The meteor fell from the sky and landed in the yard of the couple. It charred the grass and flattened the grill and sent the soccer ball whining until it was flaccid. It pulsed, a white and orange marbled planet, stoic, propelling waves of heat through the neighborhood, wilting the tulips next door, melting the tires of a Toyota RAV4. The woman came out of the house, drawn to the murmurous sphere, its undulating marble lava moving in its core. She walked across the warm soot, embers stinging her face, the waves becoming hotter and hotter. The man came out of the house.
We have to leave. He pulled at her synthetic shirt, which had begun to melt to her skin. The whole neighborhood has to evacuate.
I want to stay. She did not look at him. I think I am in love.
With the meteor? He squinted his eyes at the white-hot light, pulling at her arms. Are you crazy?
Don’t you feel the enveloping warmth of its heart? She struggled to free herself from his grasp. Don’t you understand the radiance of its mind?
It’s going to kill you. He hooked her by the arms and began to drag her away. You’ll thank me later.
The fire department came. Fire trucks from several municipalities joined in, and the firemen knocked down fences and sawed down trees until they could surround the burning rock with their hoses. They sprayed the water, and steam filled the air, burning the neighborhood squirrels and raccoons. The powerful streams of water bounced off the meteor and pelted the aluminum siding of the houses, stripped paint off the cars.
Several times, particularly in the thick steam, the woman escaped the man and secretly made her way back to the meteor. The entire neighborhood waited in the gymnasium of the nearby high school except for the emergency response units and the man and the woman, who, without protective clothing, were badly burned. The woman was blind in one eye, and began to lose sight in the other, but with her arms in front of her, she felt her way again and again to the now-cooling mass.
Several hours later the meteor was the temperature of bath water. The neighborhood was ruined. The man urged the woman to go to the hospital.
I’ll wear my scars as proof of my love. She stood on the warped frame of their patio door. The attached deck had long since burned away, and she looked strange, up there in space.
Weeks later, the community association met again in the gymnasium. They decided to move the meteor to a vacant field outside the neighborhood, behind a billboard that advertised DNA testing. Everyone voted in favor except for the woman, who wanted the meteor to remain in their yard.
My love for the meteor will never die, she insisted.
The man forgave the woman. After all, the meteor landed in their yard, without provocation. In its own way, he supposed, it could be considered beautiful and pure. The chances of another meteor falling in their yard were incredibly remote. As she lay in bed recuperating from her injuries, he knew she would come to her senses, see the damage the meteor had caused.
Things got better. The man brought the woman chicken soup and diet 7-Up. They watched movies on Netflix in bed. Eventually the woman got well enough that she could sit on the couch, and they watched Netflix there. Sometimes they even held hands. It rained in the spring and the earth absorbed those tears. The dirt expanded and filled the depression of the meteor. Grass grew over it. The neighborhood slowly recovered. Squirrels ran along the newly constructed fences. Other things returned.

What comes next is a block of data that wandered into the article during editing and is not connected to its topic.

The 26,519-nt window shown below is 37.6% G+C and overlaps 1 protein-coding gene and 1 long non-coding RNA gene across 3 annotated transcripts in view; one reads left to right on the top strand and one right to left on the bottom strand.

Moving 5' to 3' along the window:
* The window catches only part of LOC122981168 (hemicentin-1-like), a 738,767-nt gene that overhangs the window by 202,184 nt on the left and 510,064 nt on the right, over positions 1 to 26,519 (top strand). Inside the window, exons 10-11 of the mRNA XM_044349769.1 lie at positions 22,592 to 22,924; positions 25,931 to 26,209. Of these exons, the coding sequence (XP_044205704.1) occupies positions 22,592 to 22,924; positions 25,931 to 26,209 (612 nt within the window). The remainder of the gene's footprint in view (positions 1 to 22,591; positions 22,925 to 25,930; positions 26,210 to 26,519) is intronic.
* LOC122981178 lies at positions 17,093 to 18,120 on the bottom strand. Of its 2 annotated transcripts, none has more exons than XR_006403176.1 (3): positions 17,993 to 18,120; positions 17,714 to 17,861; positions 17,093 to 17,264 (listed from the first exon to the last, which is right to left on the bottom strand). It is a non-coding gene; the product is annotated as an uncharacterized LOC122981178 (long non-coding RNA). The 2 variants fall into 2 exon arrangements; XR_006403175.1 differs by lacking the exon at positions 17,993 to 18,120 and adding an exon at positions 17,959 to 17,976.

When the woman became well enough to leave the house, the man asked her where she wanted to go.
To the meteor, she answered. And she left.
The man brought chicken soup and diet 7-Up to the field behind the billboard, but the woman refused them. She sat and leaned against the hard gray orb, trying to wrap her arms around it. At night, the man brought blankets to keep her warm, and a parka when it began to snow. Still, the woman grew thin. Her hair got matted. She looked homeless. The man could not understand why the woman he loved did not love him, was killing herself for a meteor.
He filed for divorce. The woman did not return, and he stopped visiting her. He heard that maybe she had taken ill, or died, but he kept himself from checking. He stayed in the house. After an extensive interview process, a new woman came to live with him. She seemed to have no interest in meteors or any other types of heavenly bodies. They watched Netflix on the couch. Things returned to normal.
One night a few years later, another meteor fell from the sky and landed in the yard of the couple. It charred the grass and flattened the grill and sent the soccer ball whining until it was flaccid. It pulsed, a white and orange marbled planet, stoic, propelling waves of heat through the neighborhood, wilting the tulips next door, melting the tires of a Toyota Prius. The man came out of the house, drawn to the murmurous sphere, its undulating marble lava moving in its core. He walked across the warm soot, embers stinging his face, the waves becoming hotter and hotter. The new woman came out of the house.
We have to leave. She pulled at his synthetic shirt, which had begun to melt. The whole neighborhood has to evacuate.
I want to stay. He did not look at her.
Originally published in The Rupture
Jen Michalski is the author of the novels The Summer She Was Under Water and The Tide King (both Black Lawrence Press), a couplet of novellas, Could You Be With Her Now (Dzanc Books), and two collections of fiction (From Here and Close Encounters). Her work has appeared in more than 100 publications, including Poets & Writers, The Washington Post, and Psychology Today. She is the editor in chief of the literary weekly jmww and now lives in California.
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